I spend most of my days answering Medicare questions. That is the biggest part of my job and is one that I enjoy immensely. Educating Medicare beneficiaries and soon-to-be Medicare beneficiaries is rewarding in that I get the opportunity to illuminate confusing aspects of the mysterious, overwhelming world of Medicare. With that in mind, I’ve compiled a list of the top 10 Medicare questions that I have received:
1. How Do I Sign Up for Medicare?
As with most of these Medicare questions, the answer is dependent on your particular situation. If you are already receiving Social Security, you will be automatically enrolled in Medicare Parts A and B when you turn 65. You should receive a “Welcome to Medicare” packet and a red, white and blue Medicare card 2-3 months prior to the month that you turn 65. You do not have to take any action to enroll in Medicare. It will start the 1st day of the month that you turn 65.
If you are NOT receiving Social Security but DO want to enroll in Medicare, you will need to proactively enroll in Medicare Part B (you’ll be automatically enrolled in Part A). To sign up for Part B, your options are to go to a local Social Security office or to call Social Security at 800.772.1213. Alternatively, you can enroll for Medicare online.
2. How Much Does Medicare Cost?
Again, the answer is dependent on your situation. There is no cost for Medicare Part A (hospital) as long as you have worked 40 quarters/10 years in your working life, thereby paying into “the system” through payroll taxes.
For Part B, there is a premium. For 2017, the standard Medicare Part B premium is $134/month. This is typically taken as a deduction from your Social Security check.
There are, however, certain situations that could cause you to pay more or less for premiums. These situations are largely dependent on your income as reported by the IRS from two years ago. This is called the Income-Related Monthly Adjust Amount (IRMAA). Medicare has more information about IRMAA here.
Also, if you have been on Medicare for a few years, you may be “grandfathered in” to a lower premium amount, which could be between $104 and $134, depending on what year you started Medicare and your specific situation.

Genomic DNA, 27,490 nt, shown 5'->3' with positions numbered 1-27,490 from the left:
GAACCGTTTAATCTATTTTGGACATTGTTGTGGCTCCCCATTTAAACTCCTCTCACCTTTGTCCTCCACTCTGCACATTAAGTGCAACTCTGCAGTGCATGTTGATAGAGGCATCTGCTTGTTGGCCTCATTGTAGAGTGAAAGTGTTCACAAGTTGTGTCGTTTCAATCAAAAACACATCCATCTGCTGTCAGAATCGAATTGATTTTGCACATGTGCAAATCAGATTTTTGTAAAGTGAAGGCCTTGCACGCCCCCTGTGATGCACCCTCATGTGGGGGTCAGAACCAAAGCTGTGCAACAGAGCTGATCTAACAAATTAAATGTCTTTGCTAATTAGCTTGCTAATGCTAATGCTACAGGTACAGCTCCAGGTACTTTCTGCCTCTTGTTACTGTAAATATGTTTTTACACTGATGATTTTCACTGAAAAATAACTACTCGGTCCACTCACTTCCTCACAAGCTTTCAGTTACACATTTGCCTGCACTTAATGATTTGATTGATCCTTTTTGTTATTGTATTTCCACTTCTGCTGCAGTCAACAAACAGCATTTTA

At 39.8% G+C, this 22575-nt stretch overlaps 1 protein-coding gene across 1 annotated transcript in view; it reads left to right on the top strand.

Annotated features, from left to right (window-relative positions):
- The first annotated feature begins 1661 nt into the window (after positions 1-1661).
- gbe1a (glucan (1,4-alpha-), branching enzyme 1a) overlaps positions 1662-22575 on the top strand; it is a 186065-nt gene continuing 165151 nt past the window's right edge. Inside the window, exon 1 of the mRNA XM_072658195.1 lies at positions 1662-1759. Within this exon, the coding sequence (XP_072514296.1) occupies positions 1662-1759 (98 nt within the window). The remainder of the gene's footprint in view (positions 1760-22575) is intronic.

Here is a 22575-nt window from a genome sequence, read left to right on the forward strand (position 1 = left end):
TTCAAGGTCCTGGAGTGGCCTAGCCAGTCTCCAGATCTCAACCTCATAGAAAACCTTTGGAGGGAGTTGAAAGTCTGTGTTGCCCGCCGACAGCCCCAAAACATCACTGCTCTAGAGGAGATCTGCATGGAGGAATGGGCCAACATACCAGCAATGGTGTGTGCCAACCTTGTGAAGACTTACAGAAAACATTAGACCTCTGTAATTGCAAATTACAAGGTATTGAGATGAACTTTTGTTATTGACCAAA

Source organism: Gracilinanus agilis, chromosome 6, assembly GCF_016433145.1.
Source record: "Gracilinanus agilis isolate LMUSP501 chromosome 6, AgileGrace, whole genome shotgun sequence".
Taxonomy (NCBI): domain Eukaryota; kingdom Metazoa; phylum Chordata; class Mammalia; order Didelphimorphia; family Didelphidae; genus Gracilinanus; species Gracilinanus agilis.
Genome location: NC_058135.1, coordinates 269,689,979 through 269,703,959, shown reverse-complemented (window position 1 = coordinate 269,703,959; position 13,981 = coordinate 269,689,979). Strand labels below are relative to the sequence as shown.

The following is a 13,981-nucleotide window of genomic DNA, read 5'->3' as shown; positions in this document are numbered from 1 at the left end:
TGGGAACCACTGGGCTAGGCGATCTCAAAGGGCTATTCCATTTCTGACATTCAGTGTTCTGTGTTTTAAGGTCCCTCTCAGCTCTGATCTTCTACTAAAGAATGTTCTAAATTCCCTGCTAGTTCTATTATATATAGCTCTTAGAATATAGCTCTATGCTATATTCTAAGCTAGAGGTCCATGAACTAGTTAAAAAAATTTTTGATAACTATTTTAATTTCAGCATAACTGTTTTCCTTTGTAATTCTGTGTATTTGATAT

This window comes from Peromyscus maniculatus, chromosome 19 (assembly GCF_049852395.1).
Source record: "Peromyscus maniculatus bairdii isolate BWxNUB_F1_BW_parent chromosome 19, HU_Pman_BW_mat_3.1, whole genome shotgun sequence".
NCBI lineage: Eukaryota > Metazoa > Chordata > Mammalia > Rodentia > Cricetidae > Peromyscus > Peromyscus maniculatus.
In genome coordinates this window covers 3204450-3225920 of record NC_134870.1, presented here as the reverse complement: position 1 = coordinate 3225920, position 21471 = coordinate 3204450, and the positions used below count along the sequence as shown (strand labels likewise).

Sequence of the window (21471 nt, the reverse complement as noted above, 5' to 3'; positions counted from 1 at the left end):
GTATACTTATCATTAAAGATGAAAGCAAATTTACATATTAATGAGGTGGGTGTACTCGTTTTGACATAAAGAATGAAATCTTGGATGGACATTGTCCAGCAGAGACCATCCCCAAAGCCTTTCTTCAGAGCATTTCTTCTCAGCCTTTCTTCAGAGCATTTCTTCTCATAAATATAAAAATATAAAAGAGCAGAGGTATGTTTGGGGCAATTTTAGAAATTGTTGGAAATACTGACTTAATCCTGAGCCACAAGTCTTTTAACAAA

3. Does Medicare Cover Preventive Care?
Contrary to popular misconception, Medicare does cover a good bit of preventive care now. This article details specifics about Medicare’s coverage of preventive care.
In general, Medicare covers a “Welcome to Medicare” physical within the first 12 months of going on Medicare. After that, it covers an annual wellness exam and many other screenings/tests on Medicare-established schedules. These include, but are not limited to, bone mass measurements, cardiovascular screenings, breast cancer screenings, colorectal cancer screenings, glaucoma tests, flu shots, lung cancer screenings, prostate cancer screenings, and many more.
4. What is the Difference in Medigap and Medicare Advantage?
These are the two options you have when you go on Medicare. It is very important to understand the differences, as there are many and they are significant. In general, Medigap plans supplement Medicare, whereas Medicare Advantage plans take the place of Medicare. Medicare Advantage is a “privatized” version of Medicare.
Typically, Medicare Advantage plans have lower premiums in exchange for a lower level of coverage and more restrictions (i.e. networks, annual plan changes, pre-approvals, etc).
The other big consideration is that you have to be approved to get a Medigap plan if you are not in your initial open enrollment period or a valid “guaranteed issue” period. This makes your initial selection important, as you can be “stuck” on an Advantage plan unable to “qualify” for a Medigap plan if you have pre-existing conditions.
5. Do I Have to Get a Part D (Rx coverage) Plan?
This is one of the Medicare questions for which you will receive a wide variance in answers.
The short answer is “No”. However, if you elect not to get a Part D plan, you will be subject to the Part D late enrollment penalty if/when you sign up for it at a later time. This penalty is 1% of the standard Part D premium per month that you did not have a plan. So, if you wait 5 years to sign up for a Part D plan, you’ll pay 60% more than someone else who didn’t wait.